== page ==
OK, this article has almost nothing to do with injury or disability. But in my younger years I gave a lot of thought to getting a pilot’s license, so this was interesting to me.
Pilots are among the most respected professionals in the world. Their training ensures the safety of millions of travelers each year, as well as the safety of those on the ground. Although the pay is competitive, becoming a pilot is much harder than just learning how to fly. Stiff competition, strict physical health guidelines, and high investment costs are all part of the deterrents facing would-be pilots.
Background in Mathematics and Physics
A large part of flight school is learning the basics of aerodynamics and how it applies to practical flight. A strong background in mathematics and physics helps young pilots analyze fluids, gases, forces, temperature, and weather patterns, all of which are necessary to fly an aircraft. Although mathematics courses above basic college algebra are not often required for flight school, it’s recommended that candidates familiarize themselves with calculus and physics to better understand aerodynamics and meteorology.
Ground School Training
If you’re not ready to jump into a career in aviation just yet, try and find a local airport that offers introductory flying lessons and rides. Seeing if you enjoy flying an aircraft, which is typically covered in the first flight, is the first step to seeing if you should pursue things further. Following your first flight, ground school is the next step. Although flying lessons are recommended by training companies as the next best step, understanding the basics of aviation in a ground school will help make better use of your money in flight school.
If you’re looking to land a job with a major airline carrier, patience will be your friend. While pilots working for major airlines often make six-figure salaries for their dedication to the company, there is an unfortunate overabundance of pilots looking to work in similar positions. The likelihood of working for an airline after obtaining your commercial pilot’s license is slim, and drives many pilots to find work in corporate aviation or agricultural processes like crop dusting.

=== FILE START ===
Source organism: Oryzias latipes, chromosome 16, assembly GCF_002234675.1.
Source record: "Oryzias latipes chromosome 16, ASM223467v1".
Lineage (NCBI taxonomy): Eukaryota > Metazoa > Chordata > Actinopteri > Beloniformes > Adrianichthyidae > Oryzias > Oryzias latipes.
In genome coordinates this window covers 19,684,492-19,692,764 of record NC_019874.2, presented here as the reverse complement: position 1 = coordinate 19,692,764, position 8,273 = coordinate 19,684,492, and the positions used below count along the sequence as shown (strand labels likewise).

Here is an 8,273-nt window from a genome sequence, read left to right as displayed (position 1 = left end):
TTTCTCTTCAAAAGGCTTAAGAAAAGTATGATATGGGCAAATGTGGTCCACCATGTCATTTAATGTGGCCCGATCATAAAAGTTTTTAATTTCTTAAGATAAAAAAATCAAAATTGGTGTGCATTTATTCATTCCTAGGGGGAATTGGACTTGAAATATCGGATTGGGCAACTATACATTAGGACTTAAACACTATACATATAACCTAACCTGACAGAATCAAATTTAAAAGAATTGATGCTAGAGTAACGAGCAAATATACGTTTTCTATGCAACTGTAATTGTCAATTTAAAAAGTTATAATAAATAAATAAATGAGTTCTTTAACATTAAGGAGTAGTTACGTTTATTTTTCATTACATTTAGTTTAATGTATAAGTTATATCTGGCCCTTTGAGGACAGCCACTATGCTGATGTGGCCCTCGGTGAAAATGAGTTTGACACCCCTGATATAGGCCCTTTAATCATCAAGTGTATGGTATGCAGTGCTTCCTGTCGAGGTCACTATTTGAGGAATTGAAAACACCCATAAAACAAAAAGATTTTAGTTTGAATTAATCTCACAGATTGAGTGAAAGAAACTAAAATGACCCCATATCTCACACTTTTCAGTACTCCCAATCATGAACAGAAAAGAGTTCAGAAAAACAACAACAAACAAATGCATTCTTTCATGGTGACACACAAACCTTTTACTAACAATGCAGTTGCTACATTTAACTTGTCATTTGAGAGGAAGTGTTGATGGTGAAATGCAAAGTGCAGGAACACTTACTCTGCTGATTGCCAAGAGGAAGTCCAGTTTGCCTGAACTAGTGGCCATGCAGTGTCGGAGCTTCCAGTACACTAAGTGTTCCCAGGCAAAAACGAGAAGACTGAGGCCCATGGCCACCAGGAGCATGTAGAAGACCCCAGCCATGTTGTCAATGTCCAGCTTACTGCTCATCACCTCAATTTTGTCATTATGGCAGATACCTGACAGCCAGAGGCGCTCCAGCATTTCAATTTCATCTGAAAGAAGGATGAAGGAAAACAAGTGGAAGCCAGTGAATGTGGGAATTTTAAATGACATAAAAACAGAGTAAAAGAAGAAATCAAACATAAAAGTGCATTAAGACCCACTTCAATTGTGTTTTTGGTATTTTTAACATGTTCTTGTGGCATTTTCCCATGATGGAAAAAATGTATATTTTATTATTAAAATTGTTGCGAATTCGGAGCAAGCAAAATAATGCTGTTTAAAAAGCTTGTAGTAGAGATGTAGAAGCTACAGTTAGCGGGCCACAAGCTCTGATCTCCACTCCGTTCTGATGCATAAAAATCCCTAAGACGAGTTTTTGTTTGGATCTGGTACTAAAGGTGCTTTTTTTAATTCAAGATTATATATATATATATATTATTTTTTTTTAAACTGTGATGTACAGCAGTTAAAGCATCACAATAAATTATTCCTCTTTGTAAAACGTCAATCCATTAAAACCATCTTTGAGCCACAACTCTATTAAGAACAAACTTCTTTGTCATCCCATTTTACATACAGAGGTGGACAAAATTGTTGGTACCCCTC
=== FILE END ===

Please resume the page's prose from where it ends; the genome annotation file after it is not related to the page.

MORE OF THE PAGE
Learning to become a pilot privately is often very expensive, which is why many aviators join the military to learn how to fly. After flight training, commitments to the military last about eight years, after which time many pilots choose to stay with the armed services instead of pursuing a career as a commercial airline pilot. There are also many requirements for becoming a pilot. Most airlines and the military require 20/20 vision so it’s good to check with a Londonderry Eye Care clinic, or optometrists in Edmonton first to be sure you can even apply.
Becoming a pilot is a long-term commitment that, while expensive, can pay dividends if you decide to pursue a path as a commercial airline pilot. For those unwilling to take the risk, there are fortunately many other aviation careers that are available to pilots who stray away from the traditional captain’s hat.
Brooke Chaplan is a freelance writer and blogger. She lives and works out of her home in Los Lunas, New Mexico. She loves the outdoors and spends most her time hiking, biking and gardening. For more information contact Brooke via Twitter @BrookeChaplan.